Volume 23, No.4 - Winter 1977
Editor of this issue: Antanas Klimas
ISSN 0024-5089
Copyright © 1977 LITUANUS Foundation, Inc.



by Ivar Ivask


One day all of us will be translated
yes even from the Estonian
the most difficult verse forms
will not deter eager Americans
looking for something new
always something new
pioneers discoverers defenders
thanks to their enthusiasm
one day we will become song
in Shakespeare's tongue
don't give up friend write
write poetry till you too
will be translated
into Whitman's language
and you can peacefully
give up your ethnic ghost
between the hard covers
of a fat American anthology

Translated by Astrid Ivask and the author


/ have always liked to look at water
down to the deepest rock
in a glimmer of refracted rays
under clouded sadness
leaving their plaintive cries
to the waves
to me
a curving promontory
a path
between one blinding darkness
and the next


Foliage foliage
autumn wind constellations
clarify nothing for me
nothing changes but shrill voices
punctuate unspoken sentences
unfold on the wind
carry strangely
hourly for the owl
the years unfurl
but it does not count
fish-like the soul
slips into the coolness of fall

(from October in Oklahoma,l973)


/ am the shepherd of the heavenly flock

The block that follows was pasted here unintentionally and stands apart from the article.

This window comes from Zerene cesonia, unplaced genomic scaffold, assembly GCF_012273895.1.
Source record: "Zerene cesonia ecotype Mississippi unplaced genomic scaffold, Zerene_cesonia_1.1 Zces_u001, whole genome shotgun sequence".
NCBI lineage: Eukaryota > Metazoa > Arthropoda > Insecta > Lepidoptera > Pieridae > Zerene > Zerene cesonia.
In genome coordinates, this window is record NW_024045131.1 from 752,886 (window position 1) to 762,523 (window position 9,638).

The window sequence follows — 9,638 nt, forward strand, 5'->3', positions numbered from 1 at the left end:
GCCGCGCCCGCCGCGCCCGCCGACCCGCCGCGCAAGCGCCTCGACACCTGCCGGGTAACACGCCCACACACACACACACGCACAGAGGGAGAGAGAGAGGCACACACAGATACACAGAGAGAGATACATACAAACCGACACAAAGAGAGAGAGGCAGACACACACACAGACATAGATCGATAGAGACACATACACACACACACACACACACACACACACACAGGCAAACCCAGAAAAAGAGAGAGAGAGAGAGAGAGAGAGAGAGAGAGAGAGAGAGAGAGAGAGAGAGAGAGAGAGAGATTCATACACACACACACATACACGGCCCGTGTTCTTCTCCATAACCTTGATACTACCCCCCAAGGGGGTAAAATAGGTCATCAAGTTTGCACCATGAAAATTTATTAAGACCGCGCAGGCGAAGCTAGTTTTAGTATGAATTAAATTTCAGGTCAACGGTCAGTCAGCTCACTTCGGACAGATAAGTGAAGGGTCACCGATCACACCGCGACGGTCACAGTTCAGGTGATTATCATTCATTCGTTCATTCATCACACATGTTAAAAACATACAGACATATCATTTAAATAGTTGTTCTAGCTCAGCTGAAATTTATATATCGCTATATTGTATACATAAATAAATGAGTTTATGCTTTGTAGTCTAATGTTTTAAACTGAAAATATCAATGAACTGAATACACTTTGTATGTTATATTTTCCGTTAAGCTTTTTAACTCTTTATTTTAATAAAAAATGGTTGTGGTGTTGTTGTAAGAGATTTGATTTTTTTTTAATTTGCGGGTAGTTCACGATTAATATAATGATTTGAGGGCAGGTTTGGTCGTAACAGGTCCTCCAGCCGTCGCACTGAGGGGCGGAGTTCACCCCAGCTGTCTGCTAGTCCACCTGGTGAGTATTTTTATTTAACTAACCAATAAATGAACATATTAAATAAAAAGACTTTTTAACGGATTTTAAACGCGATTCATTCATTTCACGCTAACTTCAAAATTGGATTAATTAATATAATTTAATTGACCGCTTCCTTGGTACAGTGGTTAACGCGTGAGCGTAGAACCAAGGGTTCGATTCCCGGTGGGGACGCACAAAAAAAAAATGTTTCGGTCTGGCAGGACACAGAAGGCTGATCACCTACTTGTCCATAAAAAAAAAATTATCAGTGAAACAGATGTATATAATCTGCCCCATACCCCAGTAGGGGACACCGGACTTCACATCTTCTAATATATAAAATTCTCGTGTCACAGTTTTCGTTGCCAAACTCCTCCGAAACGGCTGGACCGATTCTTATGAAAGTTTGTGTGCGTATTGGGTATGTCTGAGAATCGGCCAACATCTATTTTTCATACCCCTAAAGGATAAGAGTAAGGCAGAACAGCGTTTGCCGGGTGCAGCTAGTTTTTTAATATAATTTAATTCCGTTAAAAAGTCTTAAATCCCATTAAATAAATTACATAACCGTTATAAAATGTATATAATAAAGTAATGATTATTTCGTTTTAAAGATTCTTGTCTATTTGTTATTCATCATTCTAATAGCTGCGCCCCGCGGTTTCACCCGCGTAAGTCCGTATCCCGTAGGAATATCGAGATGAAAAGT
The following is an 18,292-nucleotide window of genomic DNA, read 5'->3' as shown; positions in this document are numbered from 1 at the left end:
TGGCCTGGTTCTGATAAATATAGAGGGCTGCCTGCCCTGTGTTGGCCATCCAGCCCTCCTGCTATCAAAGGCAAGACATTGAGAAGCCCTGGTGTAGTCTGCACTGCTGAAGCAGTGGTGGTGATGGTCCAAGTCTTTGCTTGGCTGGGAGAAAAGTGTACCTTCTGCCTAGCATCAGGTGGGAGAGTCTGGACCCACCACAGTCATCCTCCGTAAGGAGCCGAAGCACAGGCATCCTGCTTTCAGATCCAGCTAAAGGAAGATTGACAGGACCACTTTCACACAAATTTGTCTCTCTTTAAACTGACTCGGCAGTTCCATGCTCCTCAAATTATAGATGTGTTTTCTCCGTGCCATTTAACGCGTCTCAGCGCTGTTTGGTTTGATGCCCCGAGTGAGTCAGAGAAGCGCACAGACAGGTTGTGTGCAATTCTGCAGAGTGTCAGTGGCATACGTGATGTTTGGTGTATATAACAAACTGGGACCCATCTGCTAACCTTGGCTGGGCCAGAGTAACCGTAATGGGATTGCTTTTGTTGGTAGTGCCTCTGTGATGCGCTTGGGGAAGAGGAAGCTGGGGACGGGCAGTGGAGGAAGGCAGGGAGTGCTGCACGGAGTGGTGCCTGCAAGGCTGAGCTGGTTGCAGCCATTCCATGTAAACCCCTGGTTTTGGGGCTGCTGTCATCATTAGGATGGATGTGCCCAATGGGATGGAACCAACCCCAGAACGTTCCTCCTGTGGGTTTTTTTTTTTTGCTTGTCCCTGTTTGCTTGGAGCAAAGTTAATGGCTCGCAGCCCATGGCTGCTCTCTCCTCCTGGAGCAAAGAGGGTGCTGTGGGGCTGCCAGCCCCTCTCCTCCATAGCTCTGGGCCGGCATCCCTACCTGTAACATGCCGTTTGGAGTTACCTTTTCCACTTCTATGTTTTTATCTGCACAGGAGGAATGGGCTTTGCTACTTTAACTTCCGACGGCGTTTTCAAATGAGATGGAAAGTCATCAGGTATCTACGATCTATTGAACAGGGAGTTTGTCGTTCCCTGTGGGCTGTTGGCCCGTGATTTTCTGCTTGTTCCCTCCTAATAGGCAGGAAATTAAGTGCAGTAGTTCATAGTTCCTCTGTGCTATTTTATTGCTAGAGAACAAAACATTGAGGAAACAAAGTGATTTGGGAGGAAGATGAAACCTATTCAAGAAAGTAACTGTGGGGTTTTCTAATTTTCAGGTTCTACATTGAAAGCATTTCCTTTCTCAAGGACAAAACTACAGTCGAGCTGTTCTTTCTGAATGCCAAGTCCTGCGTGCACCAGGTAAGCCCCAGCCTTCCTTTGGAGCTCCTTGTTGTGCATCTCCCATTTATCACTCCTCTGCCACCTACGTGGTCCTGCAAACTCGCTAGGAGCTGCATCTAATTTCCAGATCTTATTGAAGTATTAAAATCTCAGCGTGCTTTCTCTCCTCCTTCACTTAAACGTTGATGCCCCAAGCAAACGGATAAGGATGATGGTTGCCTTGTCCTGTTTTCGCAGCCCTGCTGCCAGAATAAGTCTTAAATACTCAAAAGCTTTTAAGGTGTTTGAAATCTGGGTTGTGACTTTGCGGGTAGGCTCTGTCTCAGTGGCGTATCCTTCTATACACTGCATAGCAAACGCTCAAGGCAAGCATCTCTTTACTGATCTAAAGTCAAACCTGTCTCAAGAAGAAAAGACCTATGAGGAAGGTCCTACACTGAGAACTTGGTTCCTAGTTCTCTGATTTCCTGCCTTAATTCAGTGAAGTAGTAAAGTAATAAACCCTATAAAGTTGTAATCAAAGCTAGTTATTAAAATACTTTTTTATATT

a white infinity of sheep is below me
what sheared curly hills of wool
I am a humble and quiet spirit
on the snowfield of the endless North
a flaming blue sword
leaves my hand a swan
with the fingers my limbs
abandon me
I descend to the eternal snows
to brood on the world's egg
/ lean against the pale shell of the visible
holding on to the North Pole
giving up the ghost
I sway in the space of space
icier than an ice floe
I run back into myself
fleeing from the radiant peak
on which vision
fades into invisibility
no one can deny me
to vanish into my own tongue
a seed of seeds

(from Gardens of History, 1970)

Translated by Astrid Ivask and the author

by Juris Kronbergs and Gunars Salins

Juris Kronbergs

be calm, don't rush
be calm, digest yourself slowly
digest yourself thoroughly, carefully, with understanding
with understanding, that is important
because no one else will do it for you

digest yourself all
spare only your skeleton and your eyebrows

because your skeleton holds you together
and with your eyebrows you express astonishment

Gunars Salins


In the cold my voice grew hoarse 
and one day my
was frozen solid.

I drank hot milk and honey 
and recited a single prayer: 
for the
song to return — if only like 
he moos of cows or bees' buzzing.

Then it happened: in the night, when all 
who tended me were gone, 
from the waterfront slaughterhouses 
attle broke onto the streets.

Thirsty, they mooed the city full. Galloping, 
with their hot breaths and bodies 
they melted the snow from windows and trees, 
from skyscrapers and squares.

I pushed open the window — a scream 
thawed my voice. From it, as from a river, 
cows were drinking at noon. Soaking 
their warm udders in my song
their warm udders in my song.

Translated from the Latvian by 
Laris Salins

Gunars Salins


As if a temple. 
As if a communion. 
As if the eve of the flood.

But over the loudspeaker come stock reports, weather 
   forecasts ("Mostly sunny . . ."), lectures on


and a red-haired woman in a bathrobe, 
her legs dangling over the balcony rail, 
plays the cello -
or is it her legs? 
And two young people in the corner play ping pong.